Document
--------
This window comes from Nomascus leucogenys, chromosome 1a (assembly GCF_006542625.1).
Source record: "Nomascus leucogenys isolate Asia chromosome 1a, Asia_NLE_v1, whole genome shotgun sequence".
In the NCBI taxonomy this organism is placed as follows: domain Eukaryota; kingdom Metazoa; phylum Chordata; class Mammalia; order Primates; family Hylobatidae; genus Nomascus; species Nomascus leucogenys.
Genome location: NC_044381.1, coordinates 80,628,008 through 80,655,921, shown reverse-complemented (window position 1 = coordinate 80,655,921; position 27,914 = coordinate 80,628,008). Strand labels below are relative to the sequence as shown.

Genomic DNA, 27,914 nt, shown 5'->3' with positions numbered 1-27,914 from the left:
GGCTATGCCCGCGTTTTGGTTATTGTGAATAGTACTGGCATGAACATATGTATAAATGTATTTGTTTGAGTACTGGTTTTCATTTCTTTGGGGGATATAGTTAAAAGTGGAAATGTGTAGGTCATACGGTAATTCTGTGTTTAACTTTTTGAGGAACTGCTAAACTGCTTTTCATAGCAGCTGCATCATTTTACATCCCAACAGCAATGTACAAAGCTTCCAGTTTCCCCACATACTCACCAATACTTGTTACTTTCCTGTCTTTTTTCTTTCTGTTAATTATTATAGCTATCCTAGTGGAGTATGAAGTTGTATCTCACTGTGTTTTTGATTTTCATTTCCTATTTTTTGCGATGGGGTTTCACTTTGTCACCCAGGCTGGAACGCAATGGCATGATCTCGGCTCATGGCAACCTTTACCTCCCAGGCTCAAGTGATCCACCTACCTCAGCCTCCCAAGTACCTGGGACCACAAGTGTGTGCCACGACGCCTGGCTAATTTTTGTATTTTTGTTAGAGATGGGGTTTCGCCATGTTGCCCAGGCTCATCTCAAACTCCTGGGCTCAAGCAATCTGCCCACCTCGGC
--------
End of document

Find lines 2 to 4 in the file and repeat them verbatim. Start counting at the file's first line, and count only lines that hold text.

Source record: "Nomascus leucogenys isolate Asia chromosome 1a, Asia_NLE_v1, whole genome shotgun sequence".
In the NCBI taxonomy this organism is placed as follows: domain Eukaryota; kingdom Metazoa; phylum Chordata; class Mammalia; order Primates; family Hylobatidae; genus Nomascus; species Nomascus leucogenys.
Genome location: NC_044381.1, coordinates 80,628,008 through 80,655,921, shown reverse-complemented (window position 1 = coordinate 80,655,921; position 27,914 = coordinate 80,628,008). Strand labels below are relative to the sequence as shown.